Andrew Scrivani at CreativeLive

Tripod Side Arm and Counter Weight

Andrew Scrivani just finished up a 2-day class on the business of food photography at CreativeLive. For one of the class segments we did make some photographs to show what it is like to interact with a client, chefs, a prop stylist, and a photo assistant (played by yours truly). 

Because this was a business class, not a class on studio equipment or lighting, we didn't talk too much about the photography. But after the class I had a few of the students approach me to ask about the equipment, hence this blog post.

The most repeated questions were about the tripod, the cross-arm, and the counter weight I added to help with stability. The tripod was a large Gitzo carbon fibre tripod, the current model is the 5542, with a rapid column. On top of the tripod I added a cross-arm so we could boom the camera out over the set to photograph straight down on the plates. For this I used a Manfrotto side-arm or cross-arm (they call it a reproduction arm) along with a pan & tilt tripod head, such as this Manfrotto head (both Andrew and I prefer a 3-wawy head over a ball head when the camera is used over the set like this) and because the camera was going to be hanging out there I added a small Manfrotto counter weight to the cross arm. I also added a 20lb. sand bag to the tripod for even more stability. I didn't want Andrew, the tripod and camera, or me to go crashing into the set because of the uneven weight distribution. If your studio space and budget can handle it, a better solution for this would be a dedicated camera stand, such as those from Foba.

Manfrotto side arm to extend the camera out over the set to photograph straight down

Manfrotto side arm to extend the camera out over the set to photograph straight down

Manfrotto counter weight added to the cross arm to balance the camera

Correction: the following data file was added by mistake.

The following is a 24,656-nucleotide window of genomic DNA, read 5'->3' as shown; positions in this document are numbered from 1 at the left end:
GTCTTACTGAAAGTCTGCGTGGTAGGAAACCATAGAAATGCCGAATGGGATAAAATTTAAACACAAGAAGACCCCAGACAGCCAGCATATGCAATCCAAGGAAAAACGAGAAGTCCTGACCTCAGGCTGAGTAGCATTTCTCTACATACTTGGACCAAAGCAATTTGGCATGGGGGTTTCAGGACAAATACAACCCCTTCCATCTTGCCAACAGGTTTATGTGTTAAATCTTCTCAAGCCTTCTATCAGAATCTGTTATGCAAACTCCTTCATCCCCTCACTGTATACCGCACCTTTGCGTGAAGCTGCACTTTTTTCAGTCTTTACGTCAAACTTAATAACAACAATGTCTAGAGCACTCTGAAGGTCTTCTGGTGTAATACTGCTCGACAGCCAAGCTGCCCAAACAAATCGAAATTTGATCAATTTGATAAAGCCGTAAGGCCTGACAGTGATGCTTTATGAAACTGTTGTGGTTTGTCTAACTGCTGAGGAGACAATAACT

Manfrotto counter weight added to the cross arm to balance the camera

All of the above, except for the counter weight (which I supplied) and the sand bag were rented locally from Glazer's Camera here in Seattle. If you are in the Seattle area and are looking to purchase any of these items please consider buying locally. If your local dealer cannot supply these items. I have also provided a list of the items at Amazon at the end of this post (these are affiliate links, if you purchase via these links I will get credit and possibly a few cents on the purchases).

The camera we used was a Canon 5D mkIII with a Zeiss 50mm Makro-Planar T* 2/50 ZE  lens and a Canon 100mm macro lens. If you watched, you might have heard Andrew and I comment about the autofocus not working with the 100mm lens (the 50 is manual focus only). Full disclosure, the camera belongs to CreativeLive and they had it set to back-button focus. Neither Andrew or I use back-button focus, so we never even thought of that being the issue until the very end of the segment.

The lighting for the set was a foam-core V-flat (made from 2 4x8 sheets of white foam-core taped together along a long edge to form a hinged "V" with a diffuser clamped to the open end of the V-flat. Inside the v-flat we had two Profoto D1 strobe heads (Profoto now has a D2 version) pointed into the V so the light would bounce back from the V-flats through the diffusion silk and onto the set. We used two strobe heads because a single head didn't give quite as much power as we wanted to photograph at f/8 and a relatively low ISO. Here is an overhead diagram of the lighting...